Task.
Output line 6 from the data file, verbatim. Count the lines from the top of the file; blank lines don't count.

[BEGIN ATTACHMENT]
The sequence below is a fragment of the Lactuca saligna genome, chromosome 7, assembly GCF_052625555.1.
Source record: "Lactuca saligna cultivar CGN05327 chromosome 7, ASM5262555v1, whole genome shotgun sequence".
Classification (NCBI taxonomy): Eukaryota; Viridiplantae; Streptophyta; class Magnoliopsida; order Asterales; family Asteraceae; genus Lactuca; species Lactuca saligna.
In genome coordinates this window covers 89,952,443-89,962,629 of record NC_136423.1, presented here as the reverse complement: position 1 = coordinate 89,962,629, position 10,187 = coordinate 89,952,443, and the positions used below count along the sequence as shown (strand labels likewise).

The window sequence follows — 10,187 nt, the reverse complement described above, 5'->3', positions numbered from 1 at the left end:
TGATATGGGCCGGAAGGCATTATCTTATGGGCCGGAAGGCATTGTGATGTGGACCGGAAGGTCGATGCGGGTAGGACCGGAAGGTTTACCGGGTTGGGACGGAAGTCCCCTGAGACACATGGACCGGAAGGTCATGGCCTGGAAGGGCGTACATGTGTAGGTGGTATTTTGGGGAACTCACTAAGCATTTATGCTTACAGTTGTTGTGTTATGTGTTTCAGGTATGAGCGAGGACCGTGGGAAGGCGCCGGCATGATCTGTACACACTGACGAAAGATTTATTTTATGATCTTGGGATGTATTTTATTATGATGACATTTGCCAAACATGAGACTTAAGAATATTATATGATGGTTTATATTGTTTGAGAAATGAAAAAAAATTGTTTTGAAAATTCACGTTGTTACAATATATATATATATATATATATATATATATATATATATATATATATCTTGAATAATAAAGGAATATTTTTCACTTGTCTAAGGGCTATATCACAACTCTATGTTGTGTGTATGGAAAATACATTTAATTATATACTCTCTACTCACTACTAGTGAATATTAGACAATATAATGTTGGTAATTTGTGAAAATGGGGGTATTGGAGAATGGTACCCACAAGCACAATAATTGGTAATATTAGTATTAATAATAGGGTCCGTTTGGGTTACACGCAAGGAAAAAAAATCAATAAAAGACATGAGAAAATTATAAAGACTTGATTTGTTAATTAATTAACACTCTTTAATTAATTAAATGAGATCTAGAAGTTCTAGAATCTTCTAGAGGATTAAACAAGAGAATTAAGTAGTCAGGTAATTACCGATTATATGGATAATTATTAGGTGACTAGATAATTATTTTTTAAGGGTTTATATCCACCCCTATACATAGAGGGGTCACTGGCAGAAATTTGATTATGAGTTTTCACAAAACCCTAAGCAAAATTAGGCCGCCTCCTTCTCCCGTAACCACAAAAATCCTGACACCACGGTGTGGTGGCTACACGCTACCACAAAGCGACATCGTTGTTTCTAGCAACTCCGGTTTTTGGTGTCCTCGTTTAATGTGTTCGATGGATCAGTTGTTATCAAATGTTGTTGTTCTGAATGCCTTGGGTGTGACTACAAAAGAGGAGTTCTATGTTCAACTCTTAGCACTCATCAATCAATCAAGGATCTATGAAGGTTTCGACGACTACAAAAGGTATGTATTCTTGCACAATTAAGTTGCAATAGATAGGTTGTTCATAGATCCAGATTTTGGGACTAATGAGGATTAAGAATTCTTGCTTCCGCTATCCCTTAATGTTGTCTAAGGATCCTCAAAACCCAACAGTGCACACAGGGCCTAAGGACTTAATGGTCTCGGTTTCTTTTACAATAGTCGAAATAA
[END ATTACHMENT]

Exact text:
TGATATGGGCCGGAAGGCATTATCTTATGGGCCGGAAGGCATTGTGATGTGGACCGGAAGGTCGATGCGGGTAGGACCGGAAGGTTTACCGGGTTGGGACGGAAGTCCCCTGAGACACATGGACCGGAAGGTCATGGCCTGGAAGGGCGTACATGTGTAGGTGGTATTTTGGGGAACTCACTAAGCATTTATGCTTACAGTTGTTGTGTTATGTGTTTCAGGTATGAGCGAGGACCGTGGGAAGGCGCCGGCATGATCTGTACACACTGACGAAAGATTTATTTTATGATCTTGGGATGTATTTTATTATGATGACATTTGCCAAACATGAGACTTAAGAATATTATATGATGGTTTATATTGTTTGAGAAATGAAAAAAAATTGTTTTGAAAATTCACGTTGTTACAATATATATATATATATATATATATATATATATATATATATATATATCTTGAATAATAAAGGAATATTTTTCACTTGTCTAAGGGCTATATCACAACTCTATGTTGTGTGTATGGAAAATACATTTAATTATATACTCTCTACTCACTACTAGTGAATATTAGACAATATAATGTTGGTAATTTGTGAAAATGGGGGTATTGGAGAATGGTACCCACAAGCACAATAATTGGTAATATTAGTATTAATAATAGGGTCCGTTTGGGTTACACGCAAGGAAAAAAAATCAATAAAAGACATGAGAAAATTATAAAGACTTGATTTGTTAATTAATTAACACTCTTTAATTAATTAAATGAGATCTAGAAGTTCTAGAATCTTCTAGAGGATTAAACAAGAGAATTAAGTAGTCAGGTAATTACCGATTATATGGATAATTATTAGGTGACTAGATAATTATTTTTTAAGGGTTTATATCCACCCCTATACATAGAGGGGTCACTGGCAGAAATTTGATTATGAGTTTTCACAAAACCCTAAGCAAAATTAGGCCGCCTCCTTCTCCCGTAACCACAAAAATCCTGACACCACGGTGTGGTGGCTACACGCTACCACAAAGCGACATCGTTGTTTCTAGCAACTCCGGTTTTTGGTGTCCTCGTTTAATGTGTTCGATGGATCAGTTGTTATCAAATGTTGTTGTTCTGAATGCCTTGGGTGTGACTACAAAAGAGGAGTTCTATGTTCAACTCTTAGCACTCATCAATCAATCAAGGATCTATGAAGGTTTCGACGACTACAAAAGGTATGTATTCTTGCACAATTAAGTTGCAATAGATAGGTTGTTCATAGATCCAGATTTTGGGACTAATGAGGATTAAGAATTCTTGCTTCCGCTATCCCTTAATGTTGTCTAAGGATCCTCAAAACCCAACAGTGCACACAGGGCCTAAGGACTTAATGGTCTCGGTTTCTTTTACAATAGTCGAAATAA